"So much plotted freedom was virtually a refinement of reflection" says James in The Golden Bowl (p. 4Ol), evoking the orderly gardens of the ancien regime, the hedges, lawns and fountains of Versailles, imagery deeply embedded in the sadomasochistic imagination: nature pruned and straitened by a despotism and centralization soon to be seized and used by the bourgeoisie.
What is home without
Plumtree's Potted Meat?
With it an abode of bliss. (42)
Leopold Bloom's jingle is the perfect gloss on the implications of "potted freedom", a sneer which lurks behind the phrase "plotted freedom": the commodified convenience that locks us into an unfree system. Political conspiracy and investment plans make mockery of the freedom of the average citizen. Domestic freedom without the potted meat of carnal intercourse is likewise mockery and frustration. The value of sentences plucked from James is that they place our plotted freedoms in a context that relates outside individual taste and moral judgement: they are accurate psychic responses to the current social order - a reflection of the accumulation of something inanimate, bleak and monstrous, namely capital. James' language is indeed a refinement of reflection, but the resulting formulations bear witness less to the heady essences of spirit than the gross, common or garden crudities of our freedom's limits.
Get You To Critical Literalism Menu
(1) Acknowledgment to Out Of Gas for this insight; it practically induces nostalgia for the Bansteads to recall OOG's revelation, this commendably disingenuous extraction of sitting-room furniture from mexican foodstuffs. Stuff up the cracks and turn on the Gas!
(2) In "Out To Another Lunch Party", Equofinality no 1, 1982, Cambridge.
(3) The objective features which for instance "had made her come instead stupidly, vacantly, boringly, to luncheon" (The Golden Bowl, p. 373).
(4) Equofinality no 1, p. 12.
(5) Colin MacCabe, James Joyce and the Revolution of the Word, 1979, London, p. 122
(6) See Out To Lunch, "Shut Up 'n Play Yer Guitar", Society Pages no 9, Oslo, March 1982, for Zappa's use of a text concerning the severance of a poodle puppy's umbilical cord [a text reprinted in Ben Watson, Frank Zappa: The Negative Dialectics Of Poodle Play, 1993, pp. 409-420].
(7) From "Deadly Jaws" on Sheik Yerbout by Frank Zappa.
(8) Quoted in Leon Edel, The Life of Henry James, 1972, Vol 2, p. 2l5.
(9) Ibid, p. 785.
(10) Leon Trotsky, My Life, 1929, p. 602.
(11) Hamlet, I-v-62-3.
(12) Also, it should be said, supplying egoistic super-cream for the twin-yoked puff-pastry of this regenerated vol-au-vent
(13) In "Frank Zappa: The Negative Dialectics of Poodle Play" in A Vision Very Like Reality no 1, Cambridge, 1979 [a text reprinted in Ben Watson, Frank Zappa: The Negative Dialectics Of Poodle Play, 1993, pp. xi-xii, 262-264]
(14) Ulysses, p. 343.
(15) Pat Califia, "The Sexual Fringe", ZG no 2, 1980, p. 2. (16) This uses Laura Mulvey's observations, especially "You Don't Know What's Happening, Do You Mr Jones?", Spare Rib, February 1973 - it's interesting to note that the impact of this populist (well, ok, hippie) article with its single undeniable observation has far greater impact than more wordy Screen meanderings. See, for example, Rozsika Parker & Griselda Pollock's Old Mistresses, 1981, p. l3.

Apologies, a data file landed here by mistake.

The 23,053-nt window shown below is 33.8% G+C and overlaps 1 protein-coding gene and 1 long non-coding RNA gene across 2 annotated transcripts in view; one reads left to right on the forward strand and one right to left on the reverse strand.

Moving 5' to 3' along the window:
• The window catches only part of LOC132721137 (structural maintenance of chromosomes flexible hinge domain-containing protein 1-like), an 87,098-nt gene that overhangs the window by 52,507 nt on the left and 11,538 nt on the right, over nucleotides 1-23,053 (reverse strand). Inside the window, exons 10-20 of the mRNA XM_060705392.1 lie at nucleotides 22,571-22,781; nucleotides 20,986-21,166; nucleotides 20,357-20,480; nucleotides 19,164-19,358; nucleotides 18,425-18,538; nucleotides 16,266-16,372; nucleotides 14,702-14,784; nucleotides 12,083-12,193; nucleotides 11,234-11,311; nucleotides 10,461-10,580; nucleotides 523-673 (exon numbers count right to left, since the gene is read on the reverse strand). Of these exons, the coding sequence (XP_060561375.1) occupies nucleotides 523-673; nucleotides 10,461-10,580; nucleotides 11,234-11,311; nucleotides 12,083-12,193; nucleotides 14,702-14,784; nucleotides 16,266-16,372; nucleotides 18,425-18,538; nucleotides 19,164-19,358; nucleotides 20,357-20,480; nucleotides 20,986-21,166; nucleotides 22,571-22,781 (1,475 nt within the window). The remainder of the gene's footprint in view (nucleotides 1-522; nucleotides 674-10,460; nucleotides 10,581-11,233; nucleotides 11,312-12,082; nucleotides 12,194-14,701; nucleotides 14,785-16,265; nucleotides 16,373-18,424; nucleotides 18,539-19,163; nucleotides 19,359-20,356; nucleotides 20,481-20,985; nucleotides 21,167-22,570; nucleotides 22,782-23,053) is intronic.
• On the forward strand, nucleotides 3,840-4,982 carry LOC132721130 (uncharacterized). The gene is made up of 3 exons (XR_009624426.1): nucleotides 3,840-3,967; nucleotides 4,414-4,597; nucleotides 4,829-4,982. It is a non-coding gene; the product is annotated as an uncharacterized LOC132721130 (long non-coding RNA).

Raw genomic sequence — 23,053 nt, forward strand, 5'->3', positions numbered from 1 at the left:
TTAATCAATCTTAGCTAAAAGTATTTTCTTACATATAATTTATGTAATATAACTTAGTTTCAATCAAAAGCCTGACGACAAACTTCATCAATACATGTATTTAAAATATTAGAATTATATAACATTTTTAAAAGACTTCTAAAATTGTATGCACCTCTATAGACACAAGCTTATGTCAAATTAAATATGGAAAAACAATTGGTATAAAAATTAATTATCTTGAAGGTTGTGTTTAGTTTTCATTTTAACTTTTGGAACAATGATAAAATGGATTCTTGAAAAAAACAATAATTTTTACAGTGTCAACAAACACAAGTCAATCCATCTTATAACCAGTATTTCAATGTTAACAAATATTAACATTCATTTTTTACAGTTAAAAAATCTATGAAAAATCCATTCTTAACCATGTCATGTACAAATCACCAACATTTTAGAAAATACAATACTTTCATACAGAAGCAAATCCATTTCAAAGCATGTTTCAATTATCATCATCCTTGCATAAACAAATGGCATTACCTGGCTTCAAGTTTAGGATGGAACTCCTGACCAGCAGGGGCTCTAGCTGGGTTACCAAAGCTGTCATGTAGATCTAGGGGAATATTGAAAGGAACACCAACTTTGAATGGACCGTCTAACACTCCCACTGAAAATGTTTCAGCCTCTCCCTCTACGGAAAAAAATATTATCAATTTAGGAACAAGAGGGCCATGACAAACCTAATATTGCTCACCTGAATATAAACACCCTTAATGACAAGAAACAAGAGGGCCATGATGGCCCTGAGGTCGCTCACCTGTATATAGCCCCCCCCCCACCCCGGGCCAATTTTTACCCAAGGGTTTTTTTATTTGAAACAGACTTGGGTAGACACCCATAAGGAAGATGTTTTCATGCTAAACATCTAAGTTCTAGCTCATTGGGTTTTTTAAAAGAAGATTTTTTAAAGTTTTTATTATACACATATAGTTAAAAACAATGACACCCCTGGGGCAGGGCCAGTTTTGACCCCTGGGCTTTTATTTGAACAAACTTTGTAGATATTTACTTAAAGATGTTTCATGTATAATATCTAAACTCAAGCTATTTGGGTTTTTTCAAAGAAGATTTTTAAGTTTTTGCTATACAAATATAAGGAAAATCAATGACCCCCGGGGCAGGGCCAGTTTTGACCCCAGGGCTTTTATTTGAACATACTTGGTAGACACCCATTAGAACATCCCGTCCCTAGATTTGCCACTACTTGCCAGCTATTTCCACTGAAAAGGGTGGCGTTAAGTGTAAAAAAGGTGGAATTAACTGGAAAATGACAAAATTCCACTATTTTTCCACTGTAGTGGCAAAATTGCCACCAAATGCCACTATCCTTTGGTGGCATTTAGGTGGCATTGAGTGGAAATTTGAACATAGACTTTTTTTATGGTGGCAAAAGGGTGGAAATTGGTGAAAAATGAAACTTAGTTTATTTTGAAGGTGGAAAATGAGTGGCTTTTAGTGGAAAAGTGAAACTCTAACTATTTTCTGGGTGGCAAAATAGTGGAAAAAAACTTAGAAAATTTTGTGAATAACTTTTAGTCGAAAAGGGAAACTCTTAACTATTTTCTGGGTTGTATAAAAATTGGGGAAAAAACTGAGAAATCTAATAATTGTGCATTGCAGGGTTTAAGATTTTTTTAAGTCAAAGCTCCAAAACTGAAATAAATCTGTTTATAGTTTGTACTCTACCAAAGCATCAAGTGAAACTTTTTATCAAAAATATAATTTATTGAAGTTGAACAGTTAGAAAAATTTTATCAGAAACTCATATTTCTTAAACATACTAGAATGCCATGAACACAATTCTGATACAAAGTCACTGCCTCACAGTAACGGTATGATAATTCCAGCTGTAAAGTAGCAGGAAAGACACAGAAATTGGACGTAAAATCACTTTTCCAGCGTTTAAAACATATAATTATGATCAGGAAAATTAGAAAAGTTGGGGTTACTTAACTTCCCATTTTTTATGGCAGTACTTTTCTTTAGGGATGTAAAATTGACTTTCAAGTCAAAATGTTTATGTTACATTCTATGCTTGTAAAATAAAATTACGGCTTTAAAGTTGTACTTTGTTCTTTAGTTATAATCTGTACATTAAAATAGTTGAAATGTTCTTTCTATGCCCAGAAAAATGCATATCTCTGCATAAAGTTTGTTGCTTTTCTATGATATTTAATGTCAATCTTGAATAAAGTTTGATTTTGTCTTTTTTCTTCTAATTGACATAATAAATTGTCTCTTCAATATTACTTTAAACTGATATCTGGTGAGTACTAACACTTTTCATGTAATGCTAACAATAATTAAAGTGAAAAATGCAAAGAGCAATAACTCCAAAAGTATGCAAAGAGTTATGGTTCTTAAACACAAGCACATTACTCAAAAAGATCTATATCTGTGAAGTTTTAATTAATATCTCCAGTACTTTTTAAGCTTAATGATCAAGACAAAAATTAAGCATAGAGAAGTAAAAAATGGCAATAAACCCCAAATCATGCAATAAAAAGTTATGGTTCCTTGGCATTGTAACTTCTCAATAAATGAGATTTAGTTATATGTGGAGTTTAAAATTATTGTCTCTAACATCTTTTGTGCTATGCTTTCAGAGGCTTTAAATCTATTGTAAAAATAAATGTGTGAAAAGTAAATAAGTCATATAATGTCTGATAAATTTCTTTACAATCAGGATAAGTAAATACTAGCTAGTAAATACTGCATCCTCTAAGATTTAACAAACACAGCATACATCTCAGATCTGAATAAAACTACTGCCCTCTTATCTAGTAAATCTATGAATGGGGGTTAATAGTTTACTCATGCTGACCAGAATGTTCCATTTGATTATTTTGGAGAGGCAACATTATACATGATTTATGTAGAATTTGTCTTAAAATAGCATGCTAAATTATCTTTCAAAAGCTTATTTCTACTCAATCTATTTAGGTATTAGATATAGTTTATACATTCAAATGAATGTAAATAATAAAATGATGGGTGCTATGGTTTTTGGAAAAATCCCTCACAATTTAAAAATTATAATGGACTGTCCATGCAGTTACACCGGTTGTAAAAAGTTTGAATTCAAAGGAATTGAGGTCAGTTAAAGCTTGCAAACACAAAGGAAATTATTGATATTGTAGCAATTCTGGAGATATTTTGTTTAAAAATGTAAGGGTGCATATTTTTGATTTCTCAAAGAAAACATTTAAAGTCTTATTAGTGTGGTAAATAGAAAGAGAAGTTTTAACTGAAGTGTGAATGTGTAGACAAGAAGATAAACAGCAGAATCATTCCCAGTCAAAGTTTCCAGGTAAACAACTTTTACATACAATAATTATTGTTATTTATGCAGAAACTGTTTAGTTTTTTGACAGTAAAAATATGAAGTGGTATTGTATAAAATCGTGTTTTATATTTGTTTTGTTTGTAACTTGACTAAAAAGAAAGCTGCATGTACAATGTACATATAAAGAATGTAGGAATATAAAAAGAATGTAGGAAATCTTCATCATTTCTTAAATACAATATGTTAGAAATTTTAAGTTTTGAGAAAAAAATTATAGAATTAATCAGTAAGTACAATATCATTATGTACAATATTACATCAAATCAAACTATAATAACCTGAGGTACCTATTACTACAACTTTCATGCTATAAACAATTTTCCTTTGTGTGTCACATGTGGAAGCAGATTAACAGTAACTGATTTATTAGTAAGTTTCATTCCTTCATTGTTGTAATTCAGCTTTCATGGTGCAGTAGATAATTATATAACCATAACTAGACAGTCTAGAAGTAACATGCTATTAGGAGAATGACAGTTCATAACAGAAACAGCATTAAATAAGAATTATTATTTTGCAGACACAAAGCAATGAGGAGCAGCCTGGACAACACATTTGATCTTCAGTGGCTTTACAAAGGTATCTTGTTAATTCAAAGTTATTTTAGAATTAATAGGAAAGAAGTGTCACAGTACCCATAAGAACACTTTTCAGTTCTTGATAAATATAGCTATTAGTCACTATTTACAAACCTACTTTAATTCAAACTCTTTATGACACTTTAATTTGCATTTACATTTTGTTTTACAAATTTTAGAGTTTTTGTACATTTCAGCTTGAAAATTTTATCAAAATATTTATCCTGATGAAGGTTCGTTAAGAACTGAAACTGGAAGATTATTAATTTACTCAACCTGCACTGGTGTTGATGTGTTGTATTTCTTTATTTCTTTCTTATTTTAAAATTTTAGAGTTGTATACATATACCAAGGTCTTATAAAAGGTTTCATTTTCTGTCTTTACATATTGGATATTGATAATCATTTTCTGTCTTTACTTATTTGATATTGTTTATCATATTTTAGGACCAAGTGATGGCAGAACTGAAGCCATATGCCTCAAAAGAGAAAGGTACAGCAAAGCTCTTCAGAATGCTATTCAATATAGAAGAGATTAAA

(17) Fredric Jameson, The Political Unconscious, 1981, p. 289.
(18) Wilhelm Reich, The Mass Psychology of Fascism, 1946, p. 66.
(19) James Joyce, Stephen Hero, 1906, p. 250.
(20) Eg Mark Mattern, Acting In Concert: Music, Community And Political Action, New Brunswick, 1998, p. 65.
(21) See Jah Stone, "Apocalypse Watch" in Judgment Times no 1, 1981, pp 18-19 for a full-blown (college educated) "Rastafarian" version of what is usually encountered as an element in Nazi psychotics.
(22) Theodor Adorno, In Search Of Wagner, 1938, p. 156.
(23) Reference is here being made to Frank Zappa's "Dinah-Moe Humm", Overnite Sensation, 1973.
(24) Jean-Louis Flandrin, "Contraception, Marriage and Sexual Relations on the Christian West", Biology Of Man In History no 1, Selections from Annales, edited Robert Forster and Orest Ranum, 1975, p. 38, n. 41.
(25) Eg David Masson's abominable "Poetic Sound Patterning Reconsidered", The Proceedings Of The Leeds Philosophical And Literary Society, Vol XVI, Part V, pp. 61-124, May 1976 - to be avoided at all costs.
(26) Frank Zappa talking to John Swenson, Guitar World, March 1982.
(27) J.H. Prynne, Poems, p. 3O8.
(28) Ros Coward, "Sexual Violence and Sexuality", Feminist Review no 11, Summer 1982, p. 17.
(29) Mezz Mezzrow, Really The Blues, New York, 1946, p. 327.
(30) To avoid unnecessary disappointment I think I had better make it clear that Mr Heath's book has no illustrations - not even a pic sleeve.
(31) An illustration of the old saying, too much toasting buggers your syntax.
(32) Wyndham Lewis, "Bestre", The Tyro no 2, 1922, p. 53.
(33) Samuel Beckett, Murphy, 1938, p. 5.
(34) Frank Zappa, "Mudd Club", You Are What You Is, 1981.
(35) Jack London, Martin Eden, 1909, p. 273.
(36) Eg Suzi Gablik, Progress In Art, 1976, p. 156.
(37) Sigmund Freud, "Notes Upon a Case of Obsessional Neurosis, commonly known as The Rat Man", 1940, Penguin Freud Library Vol. 9, Case Histories II, p.73, n. 2.
(38) "Wild Sex (In The Working Class)" is a 7" single on A&M records by The Mystic Knights of The Oingo Boingo, who came from LA.
(39) Out To Lunch, "Out To Another Lunch Party", Equofinality no 1, p. 3O. "Neo" appears to be a piece of inevitable insertionism, an unnecessary dangling appendage introduced to gratify some phallic-chauvinist joy in the hyphen; an unconscious expression of the belief that the longer the word the better the sense; an attack of curiously-70s Parisian narcissism which OTL now regrets.
(40) "Pluke" was one of the words contributed by singer Ike Willis to Frank Zappa's Joe's Garage, 1979.
(41) An attempt is here being made to align worker/intellectual interests without making the claims of Ros Coward and John Ellis in their Language And Materialism, London, 1977, which Fredric Jameson rightly calls "fatuous" (The Political Unconscious, Cornell, 1981, p. 45). The whole issue will remain dubious without an explicit examination of specific institutional options and an argument for the Party in the tradition of Lenin, Trotsky, Gramsci and Cliff.
(42) James Joyce, Ulysses, 1922, p. 91.